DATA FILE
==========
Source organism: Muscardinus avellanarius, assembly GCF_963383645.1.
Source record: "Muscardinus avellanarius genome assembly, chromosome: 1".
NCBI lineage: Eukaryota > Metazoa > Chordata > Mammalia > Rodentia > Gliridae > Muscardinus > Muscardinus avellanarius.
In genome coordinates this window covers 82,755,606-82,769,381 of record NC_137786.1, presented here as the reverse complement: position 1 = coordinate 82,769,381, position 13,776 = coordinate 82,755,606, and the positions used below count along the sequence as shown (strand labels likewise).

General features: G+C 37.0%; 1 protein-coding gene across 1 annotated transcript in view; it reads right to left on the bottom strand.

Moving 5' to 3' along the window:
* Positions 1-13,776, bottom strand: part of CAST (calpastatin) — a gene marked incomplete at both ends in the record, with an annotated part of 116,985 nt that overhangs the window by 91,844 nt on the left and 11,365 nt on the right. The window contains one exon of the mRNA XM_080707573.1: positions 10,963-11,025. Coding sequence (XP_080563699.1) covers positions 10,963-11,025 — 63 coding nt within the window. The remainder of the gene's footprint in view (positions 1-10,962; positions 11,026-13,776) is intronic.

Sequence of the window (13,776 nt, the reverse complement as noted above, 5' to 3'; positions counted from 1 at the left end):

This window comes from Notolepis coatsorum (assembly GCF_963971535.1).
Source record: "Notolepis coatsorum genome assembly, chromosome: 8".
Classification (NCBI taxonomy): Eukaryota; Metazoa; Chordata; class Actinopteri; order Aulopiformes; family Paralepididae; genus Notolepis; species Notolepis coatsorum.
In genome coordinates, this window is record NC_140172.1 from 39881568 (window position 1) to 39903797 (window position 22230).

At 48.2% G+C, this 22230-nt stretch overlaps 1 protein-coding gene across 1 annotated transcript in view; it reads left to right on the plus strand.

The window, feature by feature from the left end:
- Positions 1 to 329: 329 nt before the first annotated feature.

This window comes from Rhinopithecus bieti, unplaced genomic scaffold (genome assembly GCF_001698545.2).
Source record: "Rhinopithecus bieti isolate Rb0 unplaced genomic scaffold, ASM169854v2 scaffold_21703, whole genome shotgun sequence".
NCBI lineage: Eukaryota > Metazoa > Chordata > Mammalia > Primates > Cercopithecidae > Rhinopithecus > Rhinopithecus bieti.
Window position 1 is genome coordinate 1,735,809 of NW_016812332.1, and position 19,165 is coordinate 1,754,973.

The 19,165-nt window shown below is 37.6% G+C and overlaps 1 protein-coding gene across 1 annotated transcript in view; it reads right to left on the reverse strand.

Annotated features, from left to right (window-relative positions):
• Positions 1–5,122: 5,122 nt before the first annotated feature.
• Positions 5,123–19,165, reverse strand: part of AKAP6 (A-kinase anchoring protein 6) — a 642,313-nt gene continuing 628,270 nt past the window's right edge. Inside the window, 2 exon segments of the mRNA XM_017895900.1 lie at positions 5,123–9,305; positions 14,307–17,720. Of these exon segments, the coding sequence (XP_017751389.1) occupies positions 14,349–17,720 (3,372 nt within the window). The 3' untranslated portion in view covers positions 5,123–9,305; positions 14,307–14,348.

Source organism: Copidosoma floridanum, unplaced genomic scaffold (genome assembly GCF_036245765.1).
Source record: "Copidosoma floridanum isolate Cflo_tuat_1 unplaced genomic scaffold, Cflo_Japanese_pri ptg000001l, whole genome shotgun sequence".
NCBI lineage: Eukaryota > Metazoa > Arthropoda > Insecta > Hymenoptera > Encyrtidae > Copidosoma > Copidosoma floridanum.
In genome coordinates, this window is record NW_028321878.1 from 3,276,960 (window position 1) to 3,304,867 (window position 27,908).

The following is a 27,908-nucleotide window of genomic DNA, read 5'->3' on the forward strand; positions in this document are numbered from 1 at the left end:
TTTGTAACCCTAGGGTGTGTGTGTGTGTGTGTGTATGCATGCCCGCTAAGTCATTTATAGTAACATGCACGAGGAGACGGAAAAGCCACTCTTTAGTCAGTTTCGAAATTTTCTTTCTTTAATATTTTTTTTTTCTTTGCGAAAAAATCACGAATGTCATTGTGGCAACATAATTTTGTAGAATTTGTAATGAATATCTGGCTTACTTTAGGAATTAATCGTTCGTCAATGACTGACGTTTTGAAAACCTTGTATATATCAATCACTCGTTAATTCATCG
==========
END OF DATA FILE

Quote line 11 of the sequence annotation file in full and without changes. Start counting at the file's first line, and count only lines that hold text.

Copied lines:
Classification (NCBI taxonomy): Eukaryota; Metazoa; Chordata; class Actinopteri; order Aulopiformes; family Paralepididae; genus Notolepis; species Notolepis coatsorum.